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Laurel Granger lived for her husband, Scott, then he left her for another woman. Depressed, rootless, and alone in Vegas, Laurel decides to head back home to Russell, North Carolina. Without telling her parents what happened, she moves in with them. Well, it becomes obvious that Laurel isn’t going back to Vegas and she needs a job. The only place that will hire her is the plant (factory) where her mother has worked for umpteen years. Laurel isn’t happy to be going to work there, but at least it’s a desk job. She finds herself a part of a group of women who have been friends and helped and hated each other for years. With their help, she starts to finally heal and move on.
I had never even heard of author Pamela Duncan until I saw her speak at a book festival I attended last year. I loved her. I agreed with everything she said and felt like she could be me talking. Plus, Lee Smith, who wrote one of my favorite books ever, was her teacher. I bought all three of Ms. Duncan’s books, had her sign them, and actually had a delightful, short conversation with her. (Me at most signings: “How are you? My name is Jennifer. Yes, it’s spelled the normal way. Thank you.”)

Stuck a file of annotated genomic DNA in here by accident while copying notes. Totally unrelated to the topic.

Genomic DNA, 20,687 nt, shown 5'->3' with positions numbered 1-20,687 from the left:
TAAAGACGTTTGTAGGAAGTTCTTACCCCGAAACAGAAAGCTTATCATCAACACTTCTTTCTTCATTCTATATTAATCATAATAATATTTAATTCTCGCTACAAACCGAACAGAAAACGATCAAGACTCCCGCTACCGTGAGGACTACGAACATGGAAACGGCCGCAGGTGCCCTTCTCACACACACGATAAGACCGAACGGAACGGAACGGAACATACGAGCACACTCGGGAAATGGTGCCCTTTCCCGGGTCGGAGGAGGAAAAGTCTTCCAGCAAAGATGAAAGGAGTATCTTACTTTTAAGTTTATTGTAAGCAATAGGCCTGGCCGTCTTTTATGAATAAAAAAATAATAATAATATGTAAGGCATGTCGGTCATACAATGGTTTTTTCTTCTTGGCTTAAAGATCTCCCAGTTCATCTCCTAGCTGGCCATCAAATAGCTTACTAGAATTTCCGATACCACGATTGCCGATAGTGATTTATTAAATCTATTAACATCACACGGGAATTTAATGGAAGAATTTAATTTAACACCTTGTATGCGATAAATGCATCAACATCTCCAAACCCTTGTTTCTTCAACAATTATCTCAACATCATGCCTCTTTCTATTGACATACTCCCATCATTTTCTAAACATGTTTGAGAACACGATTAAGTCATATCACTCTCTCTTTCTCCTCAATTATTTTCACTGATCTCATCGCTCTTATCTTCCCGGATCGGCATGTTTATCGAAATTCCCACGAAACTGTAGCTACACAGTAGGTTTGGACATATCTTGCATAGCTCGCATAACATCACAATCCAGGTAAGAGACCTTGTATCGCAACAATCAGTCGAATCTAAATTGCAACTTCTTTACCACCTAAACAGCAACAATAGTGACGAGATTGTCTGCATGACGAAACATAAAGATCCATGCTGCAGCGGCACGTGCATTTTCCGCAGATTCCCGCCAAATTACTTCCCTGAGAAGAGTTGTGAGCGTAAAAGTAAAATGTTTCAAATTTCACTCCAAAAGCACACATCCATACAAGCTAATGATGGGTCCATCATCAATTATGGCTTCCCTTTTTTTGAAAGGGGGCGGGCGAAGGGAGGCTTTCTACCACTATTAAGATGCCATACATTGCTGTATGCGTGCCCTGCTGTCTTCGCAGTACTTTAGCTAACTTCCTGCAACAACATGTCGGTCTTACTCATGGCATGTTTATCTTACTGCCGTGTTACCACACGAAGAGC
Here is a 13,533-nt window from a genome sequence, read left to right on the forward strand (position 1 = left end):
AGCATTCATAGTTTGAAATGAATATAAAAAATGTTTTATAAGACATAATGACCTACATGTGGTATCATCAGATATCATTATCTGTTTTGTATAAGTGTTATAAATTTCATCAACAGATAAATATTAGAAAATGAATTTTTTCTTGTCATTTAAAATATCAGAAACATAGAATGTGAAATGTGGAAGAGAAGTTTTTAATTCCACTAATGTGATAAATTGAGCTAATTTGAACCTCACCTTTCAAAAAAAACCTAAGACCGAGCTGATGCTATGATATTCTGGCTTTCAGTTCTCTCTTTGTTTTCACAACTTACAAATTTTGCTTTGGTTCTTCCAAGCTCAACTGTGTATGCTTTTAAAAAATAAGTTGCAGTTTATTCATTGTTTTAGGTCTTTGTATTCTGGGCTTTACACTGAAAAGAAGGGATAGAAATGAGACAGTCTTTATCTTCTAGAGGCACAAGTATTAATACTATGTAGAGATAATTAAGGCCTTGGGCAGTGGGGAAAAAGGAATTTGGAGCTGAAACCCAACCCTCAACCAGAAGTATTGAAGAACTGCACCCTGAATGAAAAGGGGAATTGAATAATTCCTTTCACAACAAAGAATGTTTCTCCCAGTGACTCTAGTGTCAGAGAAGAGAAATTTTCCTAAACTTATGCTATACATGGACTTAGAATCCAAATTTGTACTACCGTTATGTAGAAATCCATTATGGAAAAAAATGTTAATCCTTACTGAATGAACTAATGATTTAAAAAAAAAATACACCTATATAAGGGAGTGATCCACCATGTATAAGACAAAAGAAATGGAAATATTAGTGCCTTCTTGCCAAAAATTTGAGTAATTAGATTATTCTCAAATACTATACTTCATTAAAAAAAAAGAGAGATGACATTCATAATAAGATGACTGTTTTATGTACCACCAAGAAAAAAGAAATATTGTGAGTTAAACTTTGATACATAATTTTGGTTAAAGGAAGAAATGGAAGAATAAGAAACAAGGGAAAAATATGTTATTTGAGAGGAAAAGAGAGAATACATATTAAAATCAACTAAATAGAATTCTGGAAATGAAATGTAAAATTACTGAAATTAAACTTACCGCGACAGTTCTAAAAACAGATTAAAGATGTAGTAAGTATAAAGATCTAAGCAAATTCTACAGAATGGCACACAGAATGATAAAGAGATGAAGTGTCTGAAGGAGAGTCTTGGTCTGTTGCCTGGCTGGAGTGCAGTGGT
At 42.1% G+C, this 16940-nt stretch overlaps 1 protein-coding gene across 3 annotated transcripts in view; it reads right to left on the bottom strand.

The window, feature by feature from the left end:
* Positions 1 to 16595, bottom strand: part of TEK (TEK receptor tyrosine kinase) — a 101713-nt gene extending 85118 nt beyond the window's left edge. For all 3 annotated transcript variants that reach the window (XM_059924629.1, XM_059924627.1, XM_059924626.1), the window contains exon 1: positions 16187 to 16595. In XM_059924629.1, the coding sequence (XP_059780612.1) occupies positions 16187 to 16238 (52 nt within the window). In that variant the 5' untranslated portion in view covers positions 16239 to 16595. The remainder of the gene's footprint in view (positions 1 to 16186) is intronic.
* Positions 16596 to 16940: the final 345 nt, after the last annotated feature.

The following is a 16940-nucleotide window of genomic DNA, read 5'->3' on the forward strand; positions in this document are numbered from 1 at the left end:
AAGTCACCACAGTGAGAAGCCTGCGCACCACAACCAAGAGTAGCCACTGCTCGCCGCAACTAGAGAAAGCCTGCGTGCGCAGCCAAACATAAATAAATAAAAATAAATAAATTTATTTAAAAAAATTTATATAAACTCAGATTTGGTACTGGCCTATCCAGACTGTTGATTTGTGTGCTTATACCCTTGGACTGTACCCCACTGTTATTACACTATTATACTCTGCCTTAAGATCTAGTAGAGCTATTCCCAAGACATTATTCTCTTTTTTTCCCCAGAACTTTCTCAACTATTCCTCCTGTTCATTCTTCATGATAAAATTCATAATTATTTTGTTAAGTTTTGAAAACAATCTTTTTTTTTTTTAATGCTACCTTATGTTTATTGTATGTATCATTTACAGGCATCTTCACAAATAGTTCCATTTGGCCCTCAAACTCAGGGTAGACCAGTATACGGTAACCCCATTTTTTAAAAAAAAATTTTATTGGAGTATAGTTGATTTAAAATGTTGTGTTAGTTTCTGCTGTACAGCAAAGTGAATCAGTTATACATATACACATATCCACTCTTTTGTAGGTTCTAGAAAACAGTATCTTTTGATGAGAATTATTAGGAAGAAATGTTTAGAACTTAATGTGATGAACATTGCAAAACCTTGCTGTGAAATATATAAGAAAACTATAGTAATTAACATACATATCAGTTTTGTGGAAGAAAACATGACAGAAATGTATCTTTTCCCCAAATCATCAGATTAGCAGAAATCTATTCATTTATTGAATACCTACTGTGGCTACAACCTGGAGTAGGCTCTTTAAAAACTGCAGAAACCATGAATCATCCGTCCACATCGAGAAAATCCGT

I couldn’t really justify buying three books for myself, so I gave this one to my mom. She has worked in a plant for about as long as I remember. I need to ask her more about what she thought of it, but from the outside looking in, this book looked like it was spot on. My mom has spoken of the same women for years and years. They mostly love each other. Some days, they do get on each other’s nerves. But they are always there at the weddings and the funerals and in sickness and in health. That’s the complicated relationship the author captured in this book.
This was funny and sad and everything in between. I was hoping for Laurel to find a good man, and I picked out the one I wanted her to have very quickly. I was frustrated with her when she didn’t see how perfect he was. I was rooting for Laurel’s mama Pansy to pull out of her issues. My heart hurt for her in her past. I didn’t like Pansy’s mama at first, but in her brief chapters, I started to understand her as well.
I recommend this for a lovely celebration of the complexity of female relationships.
Read an excerpt.
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